# Trig identities

I need to perform the indicated operation and simplify $(1+\sin t)^{2} + \cos^{2} t$

The book is telling me that it turns into $1 + 2\sin^2t + \cos^2t$, how is is possible? Basic math tells me that 2(3) is equal to six and that $3^2 = 9$ so there is no way that $\sin^2$ can be turned into $2\sin$

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Is that $(1+\sin t)^{2} + \cos^{2} t$ or $(1+\sin t)^{2} + \cos^{2t}$? Same question for the others, as well. –  Jack Henahan Jun 15 '11 at 18:33
While my edit might not reflect the intended expression, it should give Adam a starting place from which to edit. –  The Chaz 2.0 Jun 15 '11 at 18:37
I got it, I was just doing the math completely wrong, I forgot how to square something in parentheses. I constantly make these kinds of mistakes no matter how hard I try not, especially on tests. I doubt I will make it far in calculus (which I am sure most people here consider easy high school math) –  Adam Jun 15 '11 at 18:43

You can write this as $$(1+\sin{t})^{2} + \cos^{2}{t} = 1 + 2\sin{t} + \sin^{2} + \cos^{2}{t} = 2 + 2 \sin{t}=2\cdot (1+\sin{t})$$

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I don't get how sin^2 turns into 2sin or whatever happened. –  Adam Jun 15 '11 at 18:40
@Adam: It doesn't turn into 2sin but $2(1+\sin{t})$ –  user9413 Jun 15 '11 at 18:49

I don't understand what your book is suggesting.

If you first expand the squared binomial, remembering that $(a+b)^2 = a^2 + 2ab + b^2$, we have $$(1+\sin t)^2 = 1^2 + 2\times 1 \times \sin t + \sin^2 t = 1 + 2\sin t + \sin^2 t.$$ Then, use the fact that $\sin^2 t + \cos^2 t = 1$. So we have: \begin{align*} (1+\sin t)^2 + \cos^2 t &= \Bigl( 1 + 2\sin t + \sin^2 t\Bigr) + \cos^2 t\\ &= 1 + 2\sin t + \Bigl( \sin^2 t + \cos^2 t\Bigr)\\ &= 1 + 2\sin t + 1\\ & = 2 + 2\sin t\\ & = 2 (1 + \sin t). \end{align*}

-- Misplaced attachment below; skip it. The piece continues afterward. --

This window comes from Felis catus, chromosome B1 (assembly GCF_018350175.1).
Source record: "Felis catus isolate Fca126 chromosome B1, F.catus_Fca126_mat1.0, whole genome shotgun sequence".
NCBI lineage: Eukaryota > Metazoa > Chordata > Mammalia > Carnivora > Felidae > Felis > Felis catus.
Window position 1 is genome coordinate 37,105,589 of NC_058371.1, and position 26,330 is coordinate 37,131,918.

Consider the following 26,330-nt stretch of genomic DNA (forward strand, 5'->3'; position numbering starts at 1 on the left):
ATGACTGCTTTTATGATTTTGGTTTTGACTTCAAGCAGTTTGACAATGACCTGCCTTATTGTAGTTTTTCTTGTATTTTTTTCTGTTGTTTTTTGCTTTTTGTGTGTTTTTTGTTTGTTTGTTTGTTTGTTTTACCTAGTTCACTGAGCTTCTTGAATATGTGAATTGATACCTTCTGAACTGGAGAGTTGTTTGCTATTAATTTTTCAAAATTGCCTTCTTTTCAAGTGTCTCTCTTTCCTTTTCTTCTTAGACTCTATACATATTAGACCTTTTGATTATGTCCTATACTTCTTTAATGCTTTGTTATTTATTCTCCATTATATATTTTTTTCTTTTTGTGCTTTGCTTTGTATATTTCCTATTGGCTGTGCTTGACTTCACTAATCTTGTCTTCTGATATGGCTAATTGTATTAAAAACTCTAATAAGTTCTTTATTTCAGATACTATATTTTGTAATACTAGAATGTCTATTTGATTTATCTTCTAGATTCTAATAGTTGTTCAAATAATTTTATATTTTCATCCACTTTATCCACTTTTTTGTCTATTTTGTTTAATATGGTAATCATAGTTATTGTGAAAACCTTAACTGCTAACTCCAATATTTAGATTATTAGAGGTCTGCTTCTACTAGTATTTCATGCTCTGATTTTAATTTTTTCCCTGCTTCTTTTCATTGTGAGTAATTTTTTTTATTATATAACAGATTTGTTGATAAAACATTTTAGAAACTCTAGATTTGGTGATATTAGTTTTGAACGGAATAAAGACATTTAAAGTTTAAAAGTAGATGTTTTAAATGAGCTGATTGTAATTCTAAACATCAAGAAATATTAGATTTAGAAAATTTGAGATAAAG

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If the question is exactly as you've written it, your book is wrong. By multiplying out the bracket:

$$(1+\sin t)^2 + \cos^2t = 1 + 2\sin t + \sin^2t + \cos^2 t$$

and this further simplifies to

$$2(1+\sin t)$$

However, you seem to think (and correct me if I'm wrong) that $\sin$ and $\sin^2$ have a meaning independent of their argument, $t$, so it's also possible that you're confused by what the question is asking you to do.

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Chris, keep checking back, as we aren't totally sure as to what the intended expression is/was! –  The Chaz 2.0 Jun 15 '11 at 18:39
@The Chaz: The OP himself rewrote it as (1 + sin t)^2 + cos^{2}t, so I think it's pretty clear that is what he meant. –  Arturo Magidin Jun 15 '11 at 18:45